This booklet needed to be written. The United Kingdom voted to leave the European Union in 2016. Scotland is readying itself for a second referendum on independence. The peaceful reunification of Ireland is on the agenda. The United Kingdom is changing radically, and Wales must not be left behind.
This booklet aims to answer your questions about Welsh independence in a simple, honest and concise way. It is aimed at those who are curious, doubtful or even sceptical. Our aim in this guide is to be ‘straight-talking’: to be clear about the facts. It will give you the information that you need to be more confident about an independent Wales, and about influencing others.
Why isn’t devolution enough, and what difference would independence make?
Since 1999, the Welsh Government has been given responsibility for some areas of public policy, such as health, education, local government, economic development and the Welsh language. So why do we need independence? Can’t we just work with the system that we’ve got?
Making Wales wealthier
One of the reasons we advocate independence is because we believe it can be a way of kick-starting the Welsh economy, and expanding the tax base, in order to improve the quality of life of people in Wales. At present, we’re forced to decide between cutting spending, or raising taxes.
Pound, Euro or Punt?
During the Scottish referendum debate in 2014, we heard a lot of discussion of what would happen to monetary policy. The Scots already issue their own banknotes, but these are ultimately backed by the Bank of England. Issuing Welsh money would be a new development, but it’s an area where independence would allow us to make the choice that’s right for our own economic circumstances.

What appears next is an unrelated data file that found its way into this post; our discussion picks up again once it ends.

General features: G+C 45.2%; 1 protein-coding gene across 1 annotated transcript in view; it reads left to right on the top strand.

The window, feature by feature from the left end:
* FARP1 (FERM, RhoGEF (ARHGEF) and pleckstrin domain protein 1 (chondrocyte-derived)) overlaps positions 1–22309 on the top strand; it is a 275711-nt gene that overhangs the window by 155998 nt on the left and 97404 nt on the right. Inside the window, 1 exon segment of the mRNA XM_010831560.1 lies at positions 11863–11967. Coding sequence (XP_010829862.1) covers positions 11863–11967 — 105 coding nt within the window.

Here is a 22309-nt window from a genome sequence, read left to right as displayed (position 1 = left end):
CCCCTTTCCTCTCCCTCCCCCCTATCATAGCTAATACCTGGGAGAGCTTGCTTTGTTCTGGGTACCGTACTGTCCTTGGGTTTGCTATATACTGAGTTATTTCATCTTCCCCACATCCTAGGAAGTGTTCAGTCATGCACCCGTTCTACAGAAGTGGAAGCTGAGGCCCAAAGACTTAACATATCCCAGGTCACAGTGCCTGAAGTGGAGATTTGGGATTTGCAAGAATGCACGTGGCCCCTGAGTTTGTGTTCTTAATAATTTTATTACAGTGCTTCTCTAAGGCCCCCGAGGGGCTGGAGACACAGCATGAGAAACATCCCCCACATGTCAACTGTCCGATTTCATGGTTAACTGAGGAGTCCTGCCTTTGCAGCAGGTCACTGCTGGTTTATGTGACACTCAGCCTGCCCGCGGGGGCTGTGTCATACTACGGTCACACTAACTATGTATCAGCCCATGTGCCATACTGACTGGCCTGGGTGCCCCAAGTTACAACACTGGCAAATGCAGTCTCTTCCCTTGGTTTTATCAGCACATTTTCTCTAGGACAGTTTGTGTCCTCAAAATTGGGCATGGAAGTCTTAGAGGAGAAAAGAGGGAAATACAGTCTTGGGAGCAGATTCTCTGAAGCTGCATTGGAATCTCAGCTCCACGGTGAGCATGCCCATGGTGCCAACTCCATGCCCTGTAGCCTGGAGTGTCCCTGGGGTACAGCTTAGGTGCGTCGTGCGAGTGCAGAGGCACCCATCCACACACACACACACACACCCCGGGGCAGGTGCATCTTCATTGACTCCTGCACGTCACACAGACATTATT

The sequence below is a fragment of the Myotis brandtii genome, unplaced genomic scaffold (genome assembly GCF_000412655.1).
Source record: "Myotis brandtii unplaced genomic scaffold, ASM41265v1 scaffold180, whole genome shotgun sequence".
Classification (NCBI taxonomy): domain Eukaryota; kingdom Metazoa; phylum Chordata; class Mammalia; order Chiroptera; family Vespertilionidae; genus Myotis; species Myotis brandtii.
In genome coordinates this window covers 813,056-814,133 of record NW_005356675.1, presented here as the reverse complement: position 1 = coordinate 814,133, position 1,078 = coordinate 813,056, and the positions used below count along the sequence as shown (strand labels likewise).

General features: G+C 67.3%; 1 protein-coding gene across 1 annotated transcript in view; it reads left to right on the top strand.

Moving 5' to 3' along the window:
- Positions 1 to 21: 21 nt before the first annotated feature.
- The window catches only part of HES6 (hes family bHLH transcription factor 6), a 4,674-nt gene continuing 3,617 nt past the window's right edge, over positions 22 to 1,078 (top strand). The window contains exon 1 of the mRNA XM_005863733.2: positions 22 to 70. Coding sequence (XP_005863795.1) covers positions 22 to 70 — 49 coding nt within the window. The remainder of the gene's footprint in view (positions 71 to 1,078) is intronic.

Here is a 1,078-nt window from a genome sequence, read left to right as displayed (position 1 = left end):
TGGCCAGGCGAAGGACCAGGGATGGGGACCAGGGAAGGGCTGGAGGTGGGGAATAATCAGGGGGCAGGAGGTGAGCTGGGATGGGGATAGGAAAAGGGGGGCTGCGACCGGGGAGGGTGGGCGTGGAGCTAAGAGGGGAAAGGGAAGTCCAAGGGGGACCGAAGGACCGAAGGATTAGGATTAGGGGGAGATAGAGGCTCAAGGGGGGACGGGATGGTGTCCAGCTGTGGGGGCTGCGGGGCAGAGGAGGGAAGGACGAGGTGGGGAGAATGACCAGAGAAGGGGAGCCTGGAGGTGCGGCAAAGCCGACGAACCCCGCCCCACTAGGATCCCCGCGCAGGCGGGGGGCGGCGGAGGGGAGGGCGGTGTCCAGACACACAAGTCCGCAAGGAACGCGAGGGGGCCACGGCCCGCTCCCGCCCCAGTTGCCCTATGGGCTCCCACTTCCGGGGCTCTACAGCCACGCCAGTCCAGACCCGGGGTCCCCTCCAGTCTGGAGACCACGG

A constitution for Wales
In 1997, the people of Wales voted, in a referendum to support devolution. Two years later, the Welsh Assembly (now officially called Senedd Cymru/Welsh Parliament) was established. In 2011, the people of Wales voted in another referendum to increase the law-making powers of the Senedd . During the Brexit process, the UK Government has sought to take back powers for themselves via the Internal Market Bill. This is despite those (EU) powers having been the responsibility of the Welsh Government before Brexit.
Wales, the world & Brexit
Wales currently has little influence on global affairs. On the world stage, the Westminster government speaks for the whole of the UK. Because England makes up 84 per cent of the UK’s population, it is the needs of England that drive our negotiations and relations with other countries. We have seen this already during the Brexit negotiations: in January 2017 it was revealed that the British government considers the steel industry a low priority in future trade talks. It doesn’t matter to England, so it’s sent to the back of the queue.
One of the most important functions of government is to defend its citizens. Defence means much more than fighter jets and aircraft carriers. It also means protecting us from harm, in whatever form that harm comes – whether military, man-made disasters or natural disasters. So the first question to ask is what does Wales need defending from?
Immigration & Nationality
As an independent nation, Wales would decide who could cross our borders, whether it’s to live here temporarily (such as studying at university) or to start a new life for themselves and their families. We could choose a hard border, but this is not the only option, and independence would not necessitate guard posts on the Severn Bridge.
But what about........?
Many people will find the idea of independence appealing, but will worry about throwing the baby out with the bathwater. Building a new democracy might sound exciting, but most people want to know that their daily lives won’t be turned upside down overnight.
How can I help to make it happen?
YesCymru’s aim is to gain independence for Wales in order to improve the way our country is governed. We believe in an inclusive citizenship, which embraces and celebrates the fact that everyone who chooses to make Wales their home – regardless of their background – are full citizens of the new Wales. If you support our aim: